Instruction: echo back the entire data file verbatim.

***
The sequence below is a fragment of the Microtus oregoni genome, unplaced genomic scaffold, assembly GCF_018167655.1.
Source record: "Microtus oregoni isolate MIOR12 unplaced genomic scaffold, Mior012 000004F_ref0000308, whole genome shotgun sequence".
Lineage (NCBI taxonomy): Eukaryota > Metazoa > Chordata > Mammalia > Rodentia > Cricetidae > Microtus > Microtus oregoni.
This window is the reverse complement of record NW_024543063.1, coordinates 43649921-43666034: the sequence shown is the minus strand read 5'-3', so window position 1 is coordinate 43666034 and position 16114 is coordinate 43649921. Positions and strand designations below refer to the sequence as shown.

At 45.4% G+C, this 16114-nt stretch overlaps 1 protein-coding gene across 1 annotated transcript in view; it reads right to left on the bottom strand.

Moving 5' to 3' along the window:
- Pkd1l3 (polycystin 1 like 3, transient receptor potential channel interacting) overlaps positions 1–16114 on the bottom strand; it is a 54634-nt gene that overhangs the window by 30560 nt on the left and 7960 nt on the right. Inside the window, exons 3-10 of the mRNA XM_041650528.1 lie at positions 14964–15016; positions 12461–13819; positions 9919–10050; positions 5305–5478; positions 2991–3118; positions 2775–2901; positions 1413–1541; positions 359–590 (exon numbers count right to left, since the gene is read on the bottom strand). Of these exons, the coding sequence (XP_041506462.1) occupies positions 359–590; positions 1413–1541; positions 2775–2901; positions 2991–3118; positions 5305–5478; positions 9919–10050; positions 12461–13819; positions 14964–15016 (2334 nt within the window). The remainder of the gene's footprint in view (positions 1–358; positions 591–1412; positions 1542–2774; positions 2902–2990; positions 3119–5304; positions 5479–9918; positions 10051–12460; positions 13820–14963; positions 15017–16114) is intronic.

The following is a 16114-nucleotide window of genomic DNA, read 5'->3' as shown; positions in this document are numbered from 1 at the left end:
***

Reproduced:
The sequence below is a fragment of the Microtus oregoni genome, unplaced genomic scaffold, assembly GCF_018167655.1.
Source record: "Microtus oregoni isolate MIOR12 unplaced genomic scaffold, Mior012 000004F_ref0000308, whole genome shotgun sequence".
Lineage (NCBI taxonomy): Eukaryota > Metazoa > Chordata > Mammalia > Rodentia > Cricetidae > Microtus > Microtus oregoni.
This window is the reverse complement of record NW_024543063.1, coordinates 43649921-43666034: the sequence shown is the minus strand read 5'-3', so window position 1 is coordinate 43666034 and position 16114 is coordinate 43649921. Positions and strand designations below refer to the sequence as shown.

At 45.4% G+C, this 16114-nt stretch overlaps 1 protein-coding gene across 1 annotated transcript in view; it reads right to left on the bottom strand.

Moving 5' to 3' along the window:
- Pkd1l3 (polycystin 1 like 3, transient receptor potential channel interacting) overlaps positions 1–16114 on the bottom strand; it is a 54634-nt gene that overhangs the window by 30560 nt on the left and 7960 nt on the right. Inside the window, exons 3-10 of the mRNA XM_041650528.1 lie at positions 14964–15016; positions 12461–13819; positions 9919–10050; positions 5305–5478; positions 2991–3118; positions 2775–2901; positions 1413–1541; positions 359–590 (exon numbers count right to left, since the gene is read on the bottom strand). Of these exons, the coding sequence (XP_041506462.1) occupies positions 359–590; positions 1413–1541; positions 2775–2901; positions 2991–3118; positions 5305–5478; positions 9919–10050; positions 12461–13819; positions 14964–15016 (2334 nt within the window). The remainder of the gene's footprint in view (positions 1–358; positions 591–1412; positions 1542–2774; positions 2902–2990; positions 3119–5304; positions 5479–9918; positions 10051–12460; positions 13820–14963; positions 15017–16114) is intronic.

The following is a 16114-nucleotide window of genomic DNA, read 5'->3' as shown; positions in this document are numbered from 1 at the left end: